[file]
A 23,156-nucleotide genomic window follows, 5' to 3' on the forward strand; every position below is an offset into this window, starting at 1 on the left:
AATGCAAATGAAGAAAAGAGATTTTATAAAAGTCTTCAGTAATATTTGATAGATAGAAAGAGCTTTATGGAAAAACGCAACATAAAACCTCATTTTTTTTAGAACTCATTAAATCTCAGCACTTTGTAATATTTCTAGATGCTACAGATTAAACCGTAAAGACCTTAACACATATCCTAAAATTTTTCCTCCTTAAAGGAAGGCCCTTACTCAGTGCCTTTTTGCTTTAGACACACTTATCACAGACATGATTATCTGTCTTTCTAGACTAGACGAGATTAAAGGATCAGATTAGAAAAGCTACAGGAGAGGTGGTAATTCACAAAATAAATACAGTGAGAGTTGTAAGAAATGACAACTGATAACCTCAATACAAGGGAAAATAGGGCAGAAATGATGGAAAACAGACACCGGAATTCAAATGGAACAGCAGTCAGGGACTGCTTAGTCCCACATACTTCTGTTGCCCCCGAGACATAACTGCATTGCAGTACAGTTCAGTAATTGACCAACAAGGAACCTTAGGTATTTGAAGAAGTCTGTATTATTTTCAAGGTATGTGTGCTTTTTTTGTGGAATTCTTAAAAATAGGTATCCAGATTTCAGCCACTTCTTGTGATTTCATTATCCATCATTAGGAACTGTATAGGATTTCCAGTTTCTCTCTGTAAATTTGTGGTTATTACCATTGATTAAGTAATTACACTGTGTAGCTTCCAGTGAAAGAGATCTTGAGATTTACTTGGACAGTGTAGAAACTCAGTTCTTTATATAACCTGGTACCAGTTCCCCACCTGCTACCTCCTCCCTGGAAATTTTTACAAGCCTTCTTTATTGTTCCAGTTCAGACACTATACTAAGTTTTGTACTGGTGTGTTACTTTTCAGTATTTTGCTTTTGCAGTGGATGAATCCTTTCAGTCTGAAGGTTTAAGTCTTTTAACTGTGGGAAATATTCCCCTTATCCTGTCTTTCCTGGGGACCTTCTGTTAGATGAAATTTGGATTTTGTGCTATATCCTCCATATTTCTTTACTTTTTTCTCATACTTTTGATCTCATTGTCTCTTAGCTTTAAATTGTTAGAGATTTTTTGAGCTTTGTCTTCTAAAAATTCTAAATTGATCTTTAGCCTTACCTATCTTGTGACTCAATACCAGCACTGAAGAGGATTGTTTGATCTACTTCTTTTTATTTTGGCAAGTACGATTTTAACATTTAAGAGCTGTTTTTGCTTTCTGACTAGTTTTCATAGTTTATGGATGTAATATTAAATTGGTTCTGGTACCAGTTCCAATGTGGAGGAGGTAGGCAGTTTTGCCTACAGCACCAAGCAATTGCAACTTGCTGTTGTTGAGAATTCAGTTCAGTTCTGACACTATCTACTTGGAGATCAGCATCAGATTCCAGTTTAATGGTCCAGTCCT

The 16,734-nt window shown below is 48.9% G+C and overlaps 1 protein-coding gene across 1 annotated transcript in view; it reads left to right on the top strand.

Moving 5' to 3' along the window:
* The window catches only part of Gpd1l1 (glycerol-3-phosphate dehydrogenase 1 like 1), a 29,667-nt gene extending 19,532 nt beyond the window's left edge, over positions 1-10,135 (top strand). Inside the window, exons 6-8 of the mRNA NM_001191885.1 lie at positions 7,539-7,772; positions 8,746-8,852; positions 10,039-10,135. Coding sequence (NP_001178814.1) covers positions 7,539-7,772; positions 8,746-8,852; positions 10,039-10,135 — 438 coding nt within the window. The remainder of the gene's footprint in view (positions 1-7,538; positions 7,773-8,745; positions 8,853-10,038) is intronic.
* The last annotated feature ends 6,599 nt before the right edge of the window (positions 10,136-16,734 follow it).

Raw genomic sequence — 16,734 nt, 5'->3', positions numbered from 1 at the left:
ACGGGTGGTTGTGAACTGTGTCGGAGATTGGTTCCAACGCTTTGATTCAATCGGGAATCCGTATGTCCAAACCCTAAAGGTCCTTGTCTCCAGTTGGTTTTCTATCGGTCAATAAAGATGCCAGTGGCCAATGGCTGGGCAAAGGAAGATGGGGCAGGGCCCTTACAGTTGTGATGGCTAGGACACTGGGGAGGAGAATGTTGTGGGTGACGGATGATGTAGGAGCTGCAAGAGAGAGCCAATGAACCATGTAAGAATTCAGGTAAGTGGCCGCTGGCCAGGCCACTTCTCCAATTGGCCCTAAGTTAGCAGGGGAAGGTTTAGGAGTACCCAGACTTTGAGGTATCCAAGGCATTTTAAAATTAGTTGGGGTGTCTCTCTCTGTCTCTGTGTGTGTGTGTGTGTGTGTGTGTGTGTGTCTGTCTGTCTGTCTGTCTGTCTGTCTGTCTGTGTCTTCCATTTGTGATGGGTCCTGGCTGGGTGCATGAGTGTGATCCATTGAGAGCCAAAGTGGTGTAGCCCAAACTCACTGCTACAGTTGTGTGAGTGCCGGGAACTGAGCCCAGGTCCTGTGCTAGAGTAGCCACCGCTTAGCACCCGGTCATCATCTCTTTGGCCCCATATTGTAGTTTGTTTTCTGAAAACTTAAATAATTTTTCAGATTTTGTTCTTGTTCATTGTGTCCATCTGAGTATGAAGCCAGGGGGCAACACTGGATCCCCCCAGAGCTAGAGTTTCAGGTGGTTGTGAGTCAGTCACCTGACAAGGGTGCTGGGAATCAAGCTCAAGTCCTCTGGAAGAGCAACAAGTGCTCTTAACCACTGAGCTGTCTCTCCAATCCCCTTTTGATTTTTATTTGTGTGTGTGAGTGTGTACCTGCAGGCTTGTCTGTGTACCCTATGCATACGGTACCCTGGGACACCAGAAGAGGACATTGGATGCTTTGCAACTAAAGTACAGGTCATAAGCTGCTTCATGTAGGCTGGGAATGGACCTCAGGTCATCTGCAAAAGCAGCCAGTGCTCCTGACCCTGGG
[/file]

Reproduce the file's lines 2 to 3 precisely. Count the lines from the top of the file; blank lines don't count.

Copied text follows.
AATGCAAATGAAGAAAAGAGATTTTATAAAAGTCTTCAGTAATATTTGATAGATAGAAAGAGCTTTATGGAAAAACGCAACATAAAACCTCATTTTTTTTAGAACTCATTAAATCTCAGCACTTTGTAATATTTCTAGATGCTACAGATTAAACCGTAAAGACCTTAACACATATCCTAAAATTTTTCCTCCTTAAAGGAAGGCCCTTACTCAGTGCCTTTTTGCTTTAGACACACTTATCACAGACATGATTATCTGTCTTTCTAGACTAGACGAGATTAAAGGATCAGATTAGAAAAGCTACAGGAGAGGTGGTAATTCACAAAATAAATACAGTGAGAGTTGTAAGAAATGACAACTGATAACCTCAATACAAGGGAAAATAGGGCAGAAATGATGGAAAACAGACACCGGAATTCAAATGGAACAGCAGTCAGGGACTGCTTAGTCCCACATACTTCTGTTGCCCCCGAGACATAACTGCATTGCAGTACAGTTCAGTAATTGACCAACAAGGAACCTTAGGTATTTGAAGAAGTCTGTATTATTTTCAAGGTATGTGTGCTTTTTTTGTGGAATTCTTAAAAATAGGTATCCAGATTTCAGCCACTTCTTGTGATTTCATTATCCATCATTAGGAACTGTATAGGATTTCCAGTTTCTCTCTGTAAATTTGTGGTTATTACCATTGATTAAGTAATTACACTGTGTAGCTTCCAGTGAAAGAGATCTTGAGATTTACTTGGACAGTGTAGAAACTCAGTTCTTTATATAACCTGGTACCAGTTCCCCACCTGCTACCTCCTCCCTGGAAATTTTTACAAGCCTTCTTTATTGTTCCAGTTCAGACACTATACTAAGTTTTGTACTGGTGTGTTACTTTTCAGTATTTTGCTTTTGCAGTGGATGAATCCTTTCAGTCTGAAGGTTTAAGTCTTTTAACTGTGGGAAATATTCCCCTTATCCTGTCTTTCCTGGGGACCTTCTGTTAGATGAAATTTGGATTTTGTGCTATATCCTCCATATTTCTTTACTTTTTTCTCATACTTTTGATCTCATTGTCTCTTAGCTTTAAATTGTTAGAGATTTTTTGAGCTTTGTCTTCTAAAAATTCTAAATTGATCTTTAGCCTTACCTATCTTGTGACTCAATACCAGCACTGAAGAGGATTGTTTGATCTACTTCTTTTTATTTTGGCAAGTACGATTTTAACATTTAAGAGCTGTTTTTGCTTTCTGACTAGTTTTCATAGTTTATGGATGTAATATTAAATTGGTTCTGGTACCAGTTCCAATGTGGAGGAGGTAGGCAGTTTTGCCTACAGCACCAAGCAATTGCAACTTGCTGTTGTTGAGAATTCAGTTCAGTTCTGACACTATCTACTTGGAGATCAGCATCAGATTCCAGTTTAATGGTCCAGTCCT

The 16,734-nt window shown below is 48.9% G+C and overlaps 1 protein-coding gene across 1 annotated transcript in view; it reads left to right on the top strand.